Whaleoil General Debate

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  • Korau

    Word of the day.

    Islamomisia – A hatred of those who are followers of Islam; especially, those radicals who try to justify their murdering and destruction in the name of Islam.

    Source : http://www.encyclo.co.uk/define/Islamomisia

    • Citizen

      Better than the islamophobia label.

      • Zeal23

        How about islamorealist.

    • Damon Mudgway


      I’m Islamomisia. I like having labels.

  • Citizen

    Does this exemplify Politics?
    Imagine you’re holding a postcard in your hand, on one side of which is written, “The statement on the other side of this card is true.” We’ll call that Statement A. Turn the card over, and the opposite side reads, “The statement on the other side of this card is false” (Statement B). Trying to assign any truth to either Statement A or B, however, leads to a paradox: if A is true then B must be as well, but for B to be true, A has to be false. Oppositely, if A is false then B must be false too, which must ultimately make A true.

    Invented by the British logician Philip Jourdain in the early 1900s, the Card Paradox is a simple variation of what is known as a “liar paradox,” in which assigning truth values to statements that purport to be either true or false produces a contradiction. An even more complicated variation of a liar paradox is the next entry on our list.

    • hookerphil

      Politics – Both sides have Statement B
      Media – Both statements might be true or false, check WO for answer.

    • Andy

      This is also Russell’s Paradox. (named after British Mathematician Bertrand Russell)

      At the time, this paradox caused a crisis in set theory and mathematics, as it showed the axioms were inconsistent

  • conwaycaptain

    Ferry on fire in Gale force conditions in the Adriatic.
    Now multiply this by a magnitude of 10 or more and people will now see why I think these mega size passenger vessels are a veritable death trap waiting to happen.

    • Steve

      I think you’ll find that this is a regular car ferry plying the popular Greece East Italian run

      • Aucky

        I think CC is using this disaster to exemplify a growing concern within the maritime industry regarding the ever increasing size of cruise ships against the rescue capabilities should a major mishap occur. What would happen if a cruise ship carrying 4000 passengers and 2000 crew caught fire in mid-Atlantic? Recent incidents show that cruiselines struggle to cope with an airconditioning breakdown never mind a major fire or a collision.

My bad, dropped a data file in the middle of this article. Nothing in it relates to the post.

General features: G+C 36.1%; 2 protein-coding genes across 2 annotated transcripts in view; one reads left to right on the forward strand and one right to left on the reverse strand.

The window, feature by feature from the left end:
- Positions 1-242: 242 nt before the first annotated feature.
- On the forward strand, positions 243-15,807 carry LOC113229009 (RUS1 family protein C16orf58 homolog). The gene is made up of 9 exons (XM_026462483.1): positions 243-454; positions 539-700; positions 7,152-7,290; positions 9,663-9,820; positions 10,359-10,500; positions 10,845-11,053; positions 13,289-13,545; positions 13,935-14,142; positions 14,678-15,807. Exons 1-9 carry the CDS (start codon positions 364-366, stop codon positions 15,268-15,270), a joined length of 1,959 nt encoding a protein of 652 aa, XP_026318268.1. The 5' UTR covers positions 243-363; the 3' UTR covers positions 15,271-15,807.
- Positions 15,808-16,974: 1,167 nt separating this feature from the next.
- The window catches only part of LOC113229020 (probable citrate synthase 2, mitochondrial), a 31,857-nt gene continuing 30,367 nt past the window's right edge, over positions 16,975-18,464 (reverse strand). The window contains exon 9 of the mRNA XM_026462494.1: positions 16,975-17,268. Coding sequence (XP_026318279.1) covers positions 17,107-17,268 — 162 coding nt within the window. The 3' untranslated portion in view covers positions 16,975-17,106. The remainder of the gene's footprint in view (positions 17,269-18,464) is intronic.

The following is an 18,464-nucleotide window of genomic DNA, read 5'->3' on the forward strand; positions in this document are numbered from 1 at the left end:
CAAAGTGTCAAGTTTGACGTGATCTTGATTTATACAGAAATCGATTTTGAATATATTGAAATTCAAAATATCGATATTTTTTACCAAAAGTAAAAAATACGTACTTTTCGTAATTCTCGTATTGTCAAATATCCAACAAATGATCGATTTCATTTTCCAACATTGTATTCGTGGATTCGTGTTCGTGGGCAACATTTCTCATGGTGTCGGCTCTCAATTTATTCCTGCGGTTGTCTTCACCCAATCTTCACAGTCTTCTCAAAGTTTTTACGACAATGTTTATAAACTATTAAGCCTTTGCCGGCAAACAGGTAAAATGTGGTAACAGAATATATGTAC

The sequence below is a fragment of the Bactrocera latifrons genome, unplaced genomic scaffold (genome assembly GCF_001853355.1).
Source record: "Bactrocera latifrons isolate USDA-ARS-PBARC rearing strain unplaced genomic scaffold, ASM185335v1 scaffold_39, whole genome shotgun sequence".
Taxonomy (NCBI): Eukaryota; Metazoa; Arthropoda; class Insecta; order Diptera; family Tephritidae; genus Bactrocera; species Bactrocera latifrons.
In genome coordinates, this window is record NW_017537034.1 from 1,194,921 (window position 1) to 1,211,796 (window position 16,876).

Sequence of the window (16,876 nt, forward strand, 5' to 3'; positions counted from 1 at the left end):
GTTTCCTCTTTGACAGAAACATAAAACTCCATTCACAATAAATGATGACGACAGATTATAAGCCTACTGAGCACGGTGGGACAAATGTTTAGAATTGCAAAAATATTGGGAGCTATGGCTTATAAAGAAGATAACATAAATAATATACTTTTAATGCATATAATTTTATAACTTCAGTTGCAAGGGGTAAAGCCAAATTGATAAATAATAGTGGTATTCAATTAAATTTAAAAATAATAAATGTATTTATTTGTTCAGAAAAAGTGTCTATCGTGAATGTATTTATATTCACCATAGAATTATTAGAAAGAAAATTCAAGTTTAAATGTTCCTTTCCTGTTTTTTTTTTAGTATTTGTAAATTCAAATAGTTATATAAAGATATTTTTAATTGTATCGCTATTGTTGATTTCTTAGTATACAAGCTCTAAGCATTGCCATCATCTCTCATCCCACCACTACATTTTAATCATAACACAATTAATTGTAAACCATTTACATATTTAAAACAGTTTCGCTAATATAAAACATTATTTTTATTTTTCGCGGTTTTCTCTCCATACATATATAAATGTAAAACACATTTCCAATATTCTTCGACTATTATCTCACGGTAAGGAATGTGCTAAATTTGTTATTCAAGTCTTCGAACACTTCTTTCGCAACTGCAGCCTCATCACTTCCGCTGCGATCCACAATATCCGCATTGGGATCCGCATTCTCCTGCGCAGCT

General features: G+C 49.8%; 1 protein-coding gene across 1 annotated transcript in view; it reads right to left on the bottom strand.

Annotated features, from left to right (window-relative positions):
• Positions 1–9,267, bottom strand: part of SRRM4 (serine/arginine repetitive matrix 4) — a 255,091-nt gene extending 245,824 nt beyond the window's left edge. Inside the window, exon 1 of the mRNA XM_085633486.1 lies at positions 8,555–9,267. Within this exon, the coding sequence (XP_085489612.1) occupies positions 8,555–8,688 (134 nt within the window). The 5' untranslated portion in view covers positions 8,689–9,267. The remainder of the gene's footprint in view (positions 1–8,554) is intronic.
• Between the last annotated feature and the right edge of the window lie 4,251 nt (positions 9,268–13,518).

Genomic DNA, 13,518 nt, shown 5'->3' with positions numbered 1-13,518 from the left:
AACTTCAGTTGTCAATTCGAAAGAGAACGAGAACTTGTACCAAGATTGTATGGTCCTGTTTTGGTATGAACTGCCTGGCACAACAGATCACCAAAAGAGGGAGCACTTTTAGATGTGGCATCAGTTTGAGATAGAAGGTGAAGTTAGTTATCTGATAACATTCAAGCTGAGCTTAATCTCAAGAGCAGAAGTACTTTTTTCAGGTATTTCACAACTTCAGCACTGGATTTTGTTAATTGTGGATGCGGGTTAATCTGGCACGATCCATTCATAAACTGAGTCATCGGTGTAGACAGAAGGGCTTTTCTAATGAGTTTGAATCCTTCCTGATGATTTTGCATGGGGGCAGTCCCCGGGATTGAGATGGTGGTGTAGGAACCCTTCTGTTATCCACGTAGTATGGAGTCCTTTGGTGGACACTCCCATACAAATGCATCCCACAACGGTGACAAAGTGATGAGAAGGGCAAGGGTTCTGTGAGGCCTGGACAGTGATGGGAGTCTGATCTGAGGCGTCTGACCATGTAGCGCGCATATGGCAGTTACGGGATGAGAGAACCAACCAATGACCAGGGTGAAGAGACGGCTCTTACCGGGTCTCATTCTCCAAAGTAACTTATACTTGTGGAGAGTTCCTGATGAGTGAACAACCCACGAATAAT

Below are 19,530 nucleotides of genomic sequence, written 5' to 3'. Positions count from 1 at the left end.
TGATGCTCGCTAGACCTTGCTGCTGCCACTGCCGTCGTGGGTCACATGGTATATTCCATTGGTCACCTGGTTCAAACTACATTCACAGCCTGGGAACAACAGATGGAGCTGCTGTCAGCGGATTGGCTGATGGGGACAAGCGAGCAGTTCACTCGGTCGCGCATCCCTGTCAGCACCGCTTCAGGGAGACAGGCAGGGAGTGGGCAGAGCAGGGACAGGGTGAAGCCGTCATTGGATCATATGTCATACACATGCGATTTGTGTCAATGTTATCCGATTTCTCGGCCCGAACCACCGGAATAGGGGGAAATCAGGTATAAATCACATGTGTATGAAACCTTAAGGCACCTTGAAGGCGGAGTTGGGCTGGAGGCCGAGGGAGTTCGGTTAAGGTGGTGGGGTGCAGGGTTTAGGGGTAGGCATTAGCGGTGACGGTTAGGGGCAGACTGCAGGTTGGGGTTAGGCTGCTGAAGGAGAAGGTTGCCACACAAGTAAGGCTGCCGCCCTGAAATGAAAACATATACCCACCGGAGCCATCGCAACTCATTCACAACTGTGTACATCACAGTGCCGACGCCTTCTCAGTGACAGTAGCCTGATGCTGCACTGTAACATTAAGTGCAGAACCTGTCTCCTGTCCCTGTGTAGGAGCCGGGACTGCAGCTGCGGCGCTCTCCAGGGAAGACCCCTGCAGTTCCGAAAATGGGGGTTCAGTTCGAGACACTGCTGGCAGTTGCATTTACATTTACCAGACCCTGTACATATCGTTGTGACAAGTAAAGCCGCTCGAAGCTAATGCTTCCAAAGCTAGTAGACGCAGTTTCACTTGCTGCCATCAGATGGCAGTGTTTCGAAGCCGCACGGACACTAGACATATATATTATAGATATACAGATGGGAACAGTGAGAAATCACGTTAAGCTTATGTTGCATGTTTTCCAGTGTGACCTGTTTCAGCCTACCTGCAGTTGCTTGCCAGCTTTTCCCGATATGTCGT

• conwaycaptain

          The marine industry is v worried about the huge passenger ships and also the Mega size Box Boats, Tankers and Bulkers. I could write a screed on the problems of evacuating a passenger vessel and then picking up the survivors
          Even if one of these huge passenger vessels was in trouble close to say Hawaii with all the resources of the USN/USAF they would be hard pressed to rescue them..

          • Sailor Sam

            You are mixing up various types of ships.
            Bulkers, tankers and boxboats carry no more than 25 crew and have a much better safety record than mega cruise ships.
            Served as master on VLCCs for more than 10 years and never felt that these ships were unsafe.

  • The logic used by the Police never fails to amaze me. So one guy goes 240kph on a public road so the answer to that is to ticket people going 101kph on the same road? That will show the speeders!

    • steve and monique

      104 kph I heard. Dont think they put 101 into action.

    • Fredd Dagg

      The logic of bureaucracy, “240 kph is dangerous, 240 kph is speeding, 104kph is speeding, therefore 104kph is dangerous.”

    • Skydog

      It seems most of the crashes this holiday period are due to driver error either at intersections, doing u-turns or tourists on the wrong side of the road.

      So Police manager Inspector Grace states ‘generally speed was a factor in all crashes and when most think about speed, they think about being in excess of the limits but often that is not the case.

      “Often we are just driving at a speed that is not suited to our driving ability or the car we are in or the conditions [of the road],” she said.